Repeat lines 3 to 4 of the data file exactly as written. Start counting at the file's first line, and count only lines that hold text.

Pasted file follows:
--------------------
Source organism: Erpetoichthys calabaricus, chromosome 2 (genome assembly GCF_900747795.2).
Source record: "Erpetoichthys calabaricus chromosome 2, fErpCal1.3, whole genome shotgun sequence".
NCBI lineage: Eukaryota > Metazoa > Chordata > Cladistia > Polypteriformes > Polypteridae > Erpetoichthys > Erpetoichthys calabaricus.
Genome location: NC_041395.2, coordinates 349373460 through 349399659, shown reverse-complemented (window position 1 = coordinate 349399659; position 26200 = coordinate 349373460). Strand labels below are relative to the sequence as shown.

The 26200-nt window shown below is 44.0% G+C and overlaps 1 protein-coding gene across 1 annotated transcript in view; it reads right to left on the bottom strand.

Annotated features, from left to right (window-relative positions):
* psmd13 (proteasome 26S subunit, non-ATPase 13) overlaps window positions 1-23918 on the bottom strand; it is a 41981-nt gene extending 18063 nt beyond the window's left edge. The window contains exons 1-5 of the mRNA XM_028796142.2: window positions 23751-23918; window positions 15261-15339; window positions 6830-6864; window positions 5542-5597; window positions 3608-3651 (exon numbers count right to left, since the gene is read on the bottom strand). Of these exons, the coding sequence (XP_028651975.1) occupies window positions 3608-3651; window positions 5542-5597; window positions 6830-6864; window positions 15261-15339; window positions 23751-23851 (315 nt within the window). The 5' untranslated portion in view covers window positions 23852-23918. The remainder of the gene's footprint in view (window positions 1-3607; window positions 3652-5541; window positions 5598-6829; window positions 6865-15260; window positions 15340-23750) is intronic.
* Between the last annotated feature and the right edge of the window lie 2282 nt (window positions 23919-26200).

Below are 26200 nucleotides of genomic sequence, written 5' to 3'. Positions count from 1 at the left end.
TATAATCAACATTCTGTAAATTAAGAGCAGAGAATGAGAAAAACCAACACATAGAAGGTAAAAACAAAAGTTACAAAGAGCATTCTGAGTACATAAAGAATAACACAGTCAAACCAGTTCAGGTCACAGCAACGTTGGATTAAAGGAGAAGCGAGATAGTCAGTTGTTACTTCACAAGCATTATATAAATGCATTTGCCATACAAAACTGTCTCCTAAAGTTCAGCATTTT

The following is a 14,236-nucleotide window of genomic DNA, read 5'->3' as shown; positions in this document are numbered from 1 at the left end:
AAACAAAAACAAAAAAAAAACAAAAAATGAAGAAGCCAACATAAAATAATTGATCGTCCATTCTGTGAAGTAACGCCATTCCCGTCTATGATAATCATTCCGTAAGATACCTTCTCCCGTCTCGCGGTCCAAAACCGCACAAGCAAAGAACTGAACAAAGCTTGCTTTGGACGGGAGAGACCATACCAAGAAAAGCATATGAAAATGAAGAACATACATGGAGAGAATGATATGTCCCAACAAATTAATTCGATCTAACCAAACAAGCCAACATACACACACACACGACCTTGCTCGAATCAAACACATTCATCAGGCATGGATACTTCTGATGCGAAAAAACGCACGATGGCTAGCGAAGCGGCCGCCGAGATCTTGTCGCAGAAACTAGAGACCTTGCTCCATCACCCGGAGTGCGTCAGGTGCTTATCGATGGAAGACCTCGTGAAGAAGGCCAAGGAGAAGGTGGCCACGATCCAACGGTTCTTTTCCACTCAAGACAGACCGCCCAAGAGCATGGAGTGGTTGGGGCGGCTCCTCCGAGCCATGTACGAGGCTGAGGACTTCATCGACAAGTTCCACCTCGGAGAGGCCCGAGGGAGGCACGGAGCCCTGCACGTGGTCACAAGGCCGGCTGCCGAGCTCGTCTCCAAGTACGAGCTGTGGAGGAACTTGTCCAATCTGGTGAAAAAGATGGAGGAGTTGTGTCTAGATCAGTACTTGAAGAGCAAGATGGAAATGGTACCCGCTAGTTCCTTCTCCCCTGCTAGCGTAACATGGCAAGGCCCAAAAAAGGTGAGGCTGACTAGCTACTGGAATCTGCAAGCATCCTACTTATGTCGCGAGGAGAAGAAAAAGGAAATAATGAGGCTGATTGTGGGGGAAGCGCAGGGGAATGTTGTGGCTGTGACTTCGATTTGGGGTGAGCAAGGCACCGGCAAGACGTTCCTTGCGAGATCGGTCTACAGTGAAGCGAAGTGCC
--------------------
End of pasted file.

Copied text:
NCBI lineage: Eukaryota > Metazoa > Chordata > Cladistia > Polypteriformes > Polypteridae > Erpetoichthys > Erpetoichthys calabaricus.
Genome location: NC_041395.2, coordinates 349373460 through 349399659, shown reverse-complemented (window position 1 = coordinate 349399659; position 26200 = coordinate 349373460). Strand labels below are relative to the sequence as shown.